[15:34:57] SANCHEZ: Well, people age out. and I was definitely one that learned from my mistakes. I was incarcerated, eventually deported. I became a father during that period, and I wanted to be a father. I didn't want my son to have to go through the same things that I went through. But I was going up against all odds in El Salvador when I got down there. I had to flee the -- there was death squads that were trying to kill me just because I had tattoos. So, I had to flee. I came back to what I knew. I came back to my family that was here. I came back because of my son. But more importantly, I came back because I needed to live. I wanted to live. And my son became my priority. In the process, I was able to also help other youth in the neighborhood, and that's how I started getting involved with the organization.
CABRERA: So, you are sort of paying it forward. And because you have this unique perspective, and those also that you interact with on a daily basis through the work that you do, perhaps you have a solution, some advice for what can be done. What do you think it takes to stop the gang's recruitment effort? What can be done to hurt MS-13?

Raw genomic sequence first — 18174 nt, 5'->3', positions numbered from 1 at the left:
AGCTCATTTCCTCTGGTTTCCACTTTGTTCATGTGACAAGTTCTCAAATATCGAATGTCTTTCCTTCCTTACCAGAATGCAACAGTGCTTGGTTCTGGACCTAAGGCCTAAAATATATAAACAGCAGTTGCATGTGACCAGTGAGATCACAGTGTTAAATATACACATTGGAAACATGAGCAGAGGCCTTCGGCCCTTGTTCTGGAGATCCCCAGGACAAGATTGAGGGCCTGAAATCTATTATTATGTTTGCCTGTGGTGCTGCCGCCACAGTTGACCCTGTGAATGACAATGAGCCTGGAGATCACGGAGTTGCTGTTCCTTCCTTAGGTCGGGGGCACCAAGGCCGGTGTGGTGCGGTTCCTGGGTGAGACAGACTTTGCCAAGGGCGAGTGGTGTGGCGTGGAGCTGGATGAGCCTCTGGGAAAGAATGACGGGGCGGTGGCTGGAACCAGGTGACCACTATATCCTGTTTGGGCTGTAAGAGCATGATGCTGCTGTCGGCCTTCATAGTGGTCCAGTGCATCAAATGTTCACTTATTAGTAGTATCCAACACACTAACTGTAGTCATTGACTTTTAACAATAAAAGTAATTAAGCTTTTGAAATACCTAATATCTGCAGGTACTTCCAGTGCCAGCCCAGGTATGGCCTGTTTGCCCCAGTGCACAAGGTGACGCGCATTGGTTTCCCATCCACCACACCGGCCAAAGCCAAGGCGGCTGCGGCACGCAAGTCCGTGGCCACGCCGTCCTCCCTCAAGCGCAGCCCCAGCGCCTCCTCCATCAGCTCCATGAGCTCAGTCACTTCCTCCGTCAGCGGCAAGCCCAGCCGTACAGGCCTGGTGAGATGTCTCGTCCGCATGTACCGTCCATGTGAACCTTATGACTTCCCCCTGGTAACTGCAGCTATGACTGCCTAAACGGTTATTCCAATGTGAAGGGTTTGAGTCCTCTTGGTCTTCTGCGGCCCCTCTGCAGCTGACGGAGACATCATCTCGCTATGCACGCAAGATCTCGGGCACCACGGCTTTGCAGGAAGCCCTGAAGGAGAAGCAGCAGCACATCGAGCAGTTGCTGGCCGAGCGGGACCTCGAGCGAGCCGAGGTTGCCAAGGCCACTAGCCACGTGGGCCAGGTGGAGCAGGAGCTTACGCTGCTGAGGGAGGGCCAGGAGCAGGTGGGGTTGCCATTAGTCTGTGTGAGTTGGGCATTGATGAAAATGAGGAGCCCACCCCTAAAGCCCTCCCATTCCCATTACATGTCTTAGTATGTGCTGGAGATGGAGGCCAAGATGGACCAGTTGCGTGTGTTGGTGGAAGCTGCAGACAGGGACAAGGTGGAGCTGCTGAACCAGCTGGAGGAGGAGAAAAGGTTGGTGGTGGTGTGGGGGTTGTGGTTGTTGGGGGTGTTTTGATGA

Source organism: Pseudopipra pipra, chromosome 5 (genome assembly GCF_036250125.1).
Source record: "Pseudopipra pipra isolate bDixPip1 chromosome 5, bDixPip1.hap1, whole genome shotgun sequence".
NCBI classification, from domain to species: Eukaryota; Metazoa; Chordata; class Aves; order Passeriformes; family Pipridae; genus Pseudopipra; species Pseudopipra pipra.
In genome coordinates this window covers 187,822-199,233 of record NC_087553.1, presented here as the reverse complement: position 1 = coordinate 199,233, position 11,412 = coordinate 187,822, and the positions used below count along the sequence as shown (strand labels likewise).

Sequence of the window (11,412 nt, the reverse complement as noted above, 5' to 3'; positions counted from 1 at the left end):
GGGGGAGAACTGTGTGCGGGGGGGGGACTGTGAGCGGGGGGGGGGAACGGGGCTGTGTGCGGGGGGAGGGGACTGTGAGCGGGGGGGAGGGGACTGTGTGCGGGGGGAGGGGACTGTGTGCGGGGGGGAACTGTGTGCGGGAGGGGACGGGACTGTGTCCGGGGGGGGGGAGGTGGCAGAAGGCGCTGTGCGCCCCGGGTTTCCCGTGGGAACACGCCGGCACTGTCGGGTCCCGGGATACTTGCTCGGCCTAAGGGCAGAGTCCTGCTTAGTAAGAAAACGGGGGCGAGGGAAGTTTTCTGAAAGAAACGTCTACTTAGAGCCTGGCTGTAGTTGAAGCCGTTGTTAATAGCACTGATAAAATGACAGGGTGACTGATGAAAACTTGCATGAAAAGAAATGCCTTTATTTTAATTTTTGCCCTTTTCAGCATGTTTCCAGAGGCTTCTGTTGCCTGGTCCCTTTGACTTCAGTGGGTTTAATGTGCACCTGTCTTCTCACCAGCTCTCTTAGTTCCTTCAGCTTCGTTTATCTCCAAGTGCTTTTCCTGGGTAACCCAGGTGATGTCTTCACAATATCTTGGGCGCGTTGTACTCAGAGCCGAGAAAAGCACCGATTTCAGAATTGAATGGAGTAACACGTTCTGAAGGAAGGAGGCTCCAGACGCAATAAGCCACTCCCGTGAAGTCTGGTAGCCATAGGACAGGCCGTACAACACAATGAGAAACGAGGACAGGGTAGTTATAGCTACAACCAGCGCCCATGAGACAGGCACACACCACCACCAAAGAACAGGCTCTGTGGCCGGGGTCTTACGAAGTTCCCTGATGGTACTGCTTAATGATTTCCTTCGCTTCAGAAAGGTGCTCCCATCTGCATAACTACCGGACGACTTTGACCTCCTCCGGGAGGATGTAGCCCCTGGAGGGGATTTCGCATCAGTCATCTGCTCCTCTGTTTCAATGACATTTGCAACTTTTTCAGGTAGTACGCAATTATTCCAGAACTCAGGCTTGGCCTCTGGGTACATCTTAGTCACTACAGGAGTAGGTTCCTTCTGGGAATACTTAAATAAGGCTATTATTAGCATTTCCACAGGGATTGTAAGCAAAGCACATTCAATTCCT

SANCHEZ: It's not about hurting. It's not about the repression that we've had. The current administration is just one of many administrations that have tried to take this on through suppression. Clinton started with the 1996 law that basically took away legal status of any immigrant people that were here legally. And it hasn't worked. What it's done is worsen the situation in the -- across the world, and especially in Central America. So it's about looking for where it starts, and that starts in our communities. It starts in our schools. It starts at our homes. If resources not being allocated to do that prevention piece, that pre-prevention, the helping the families, I don't see much of that happening with the unaccompanied minor's family beyond reunification. And that's where we really need to be focusing is how are these kids integrating into the communities.
Secondly, we need to understand that MS-13 is one of 30,000 gangs in the United States.
SANCHEZ: And we have to ask our question, why are U.S. citizen, children also destroying their lives joining gangs. So it's not just about the immigrant. That's a rhetoric being used by the Trump administration. But why are our children committing suicide by joining gangs? And that's something we could look at from a mental health perspective to understand, what are the root causes of why our youth decide to let go and choose gangs. And I see gangs as committing suicide, as becoming -- getting into prostitution, as drug addiction, as homelessness, as alcoholism. It's just one choice that these youth have in their communities. And I think if we don't start looking at the socioeconomic conditions in communities where gangs exist and address them, we're going to continue having those gangs. Los Angeles has had them for a hundred years and they keep locking people up and other kids keep joining.